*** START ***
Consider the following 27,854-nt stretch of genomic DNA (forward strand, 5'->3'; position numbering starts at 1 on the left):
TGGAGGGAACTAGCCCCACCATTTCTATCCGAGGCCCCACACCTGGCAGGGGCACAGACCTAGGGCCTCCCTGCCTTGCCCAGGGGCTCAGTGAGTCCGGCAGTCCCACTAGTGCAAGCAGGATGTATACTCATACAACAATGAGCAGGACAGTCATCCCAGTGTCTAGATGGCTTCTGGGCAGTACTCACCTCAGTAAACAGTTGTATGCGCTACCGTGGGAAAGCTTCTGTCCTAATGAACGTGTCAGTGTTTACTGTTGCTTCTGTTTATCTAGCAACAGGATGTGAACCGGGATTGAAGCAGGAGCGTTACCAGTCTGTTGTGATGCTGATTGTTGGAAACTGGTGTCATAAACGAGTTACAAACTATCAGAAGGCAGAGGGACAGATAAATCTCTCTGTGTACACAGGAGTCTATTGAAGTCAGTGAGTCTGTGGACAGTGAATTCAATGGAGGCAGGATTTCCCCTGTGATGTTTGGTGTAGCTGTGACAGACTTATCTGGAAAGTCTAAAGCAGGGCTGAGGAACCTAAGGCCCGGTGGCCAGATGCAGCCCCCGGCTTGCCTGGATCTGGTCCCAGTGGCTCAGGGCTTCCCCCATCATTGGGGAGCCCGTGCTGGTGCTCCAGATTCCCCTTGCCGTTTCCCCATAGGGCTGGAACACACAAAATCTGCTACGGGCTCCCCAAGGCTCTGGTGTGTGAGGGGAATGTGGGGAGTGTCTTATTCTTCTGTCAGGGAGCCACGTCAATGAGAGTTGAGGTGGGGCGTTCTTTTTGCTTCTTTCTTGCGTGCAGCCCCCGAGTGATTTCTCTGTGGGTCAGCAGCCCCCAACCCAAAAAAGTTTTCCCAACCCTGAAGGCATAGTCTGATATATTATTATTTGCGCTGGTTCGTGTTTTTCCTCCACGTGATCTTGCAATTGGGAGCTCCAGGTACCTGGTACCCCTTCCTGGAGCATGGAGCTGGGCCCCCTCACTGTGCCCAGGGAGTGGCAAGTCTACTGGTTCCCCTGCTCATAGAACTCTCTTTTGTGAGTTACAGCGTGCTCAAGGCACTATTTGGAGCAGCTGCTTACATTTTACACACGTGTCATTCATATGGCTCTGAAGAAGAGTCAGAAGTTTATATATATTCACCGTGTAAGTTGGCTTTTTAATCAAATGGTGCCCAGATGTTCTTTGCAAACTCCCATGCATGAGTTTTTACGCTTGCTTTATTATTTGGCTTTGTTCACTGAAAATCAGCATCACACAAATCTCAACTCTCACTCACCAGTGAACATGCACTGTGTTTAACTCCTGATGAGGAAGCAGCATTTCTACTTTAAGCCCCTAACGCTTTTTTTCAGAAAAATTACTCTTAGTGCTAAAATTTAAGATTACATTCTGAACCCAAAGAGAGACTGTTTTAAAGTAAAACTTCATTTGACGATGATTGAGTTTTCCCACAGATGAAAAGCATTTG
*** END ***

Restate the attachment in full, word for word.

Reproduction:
Consider the following 27,854-nt stretch of genomic DNA (forward strand, 5'->3'; position numbering starts at 1 on the left):
TGGAGGGAACTAGCCCCACCATTTCTATCCGAGGCCCCACACCTGGCAGGGGCACAGACCTAGGGCCTCCCTGCCTTGCCCAGGGGCTCAGTGAGTCCGGCAGTCCCACTAGTGCAAGCAGGATGTATACTCATACAACAATGAGCAGGACAGTCATCCCAGTGTCTAGATGGCTTCTGGGCAGTACTCACCTCAGTAAACAGTTGTATGCGCTACCGTGGGAAAGCTTCTGTCCTAATGAACGTGTCAGTGTTTACTGTTGCTTCTGTTTATCTAGCAACAGGATGTGAACCGGGATTGAAGCAGGAGCGTTACCAGTCTGTTGTGATGCTGATTGTTGGAAACTGGTGTCATAAACGAGTTACAAACTATCAGAAGGCAGAGGGACAGATAAATCTCTCTGTGTACACAGGAGTCTATTGAAGTCAGTGAGTCTGTGGACAGTGAATTCAATGGAGGCAGGATTTCCCCTGTGATGTTTGGTGTAGCTGTGACAGACTTATCTGGAAAGTCTAAAGCAGGGCTGAGGAACCTAAGGCCCGGTGGCCAGATGCAGCCCCCGGCTTGCCTGGATCTGGTCCCAGTGGCTCAGGGCTTCCCCCATCATTGGGGAGCCCGTGCTGGTGCTCCAGATTCCCCTTGCCGTTTCCCCATAGGGCTGGAACACACAAAATCTGCTACGGGCTCCCCAAGGCTCTGGTGTGTGAGGGGAATGTGGGGAGTGTCTTATTCTTCTGTCAGGGAGCCACGTCAATGAGAGTTGAGGTGGGGCGTTCTTTTTGCTTCTTTCTTGCGTGCAGCCCCCGAGTGATTTCTCTGTGGGTCAGCAGCCCCCAACCCAAAAAAGTTTTCCCAACCCTGAAGGCATAGTCTGATATATTATTATTTGCGCTGGTTCGTGTTTTTCCTCCACGTGATCTTGCAATTGGGAGCTCCAGGTACCTGGTACCCCTTCCTGGAGCATGGAGCTGGGCCCCCTCACTGTGCCCAGGGAGTGGCAAGTCTACTGGTTCCCCTGCTCATAGAACTCTCTTTTGTGAGTTACAGCGTGCTCAAGGCACTATTTGGAGCAGCTGCTTACATTTTACACACGTGTCATTCATATGGCTCTGAAGAAGAGTCAGAAGTTTATATATATTCACCGTGTAAGTTGGCTTTTTAATCAAATGGTGCCCAGATGTTCTTTGCAAACTCCCATGCATGAGTTTTTACGCTTGCTTTATTATTTGGCTTTGTTCACTGAAAATCAGCATCACACAAATCTCAACTCTCACTCACCAGTGAACATGCACTGTGTTTAACTCCTGATGAGGAAGCAGCATTTCTACTTTAAGCCCCTAACGCTTTTTTTCAGAAAAATTACTCTTAGTGCTAAAATTTAAGATTACATTCTGAACCCAAAGAGAGACTGTTTTAAAGTAAAACTTCATTTGACGATGATTGAGTTTTCCCACAGATGAAAAGCATTTG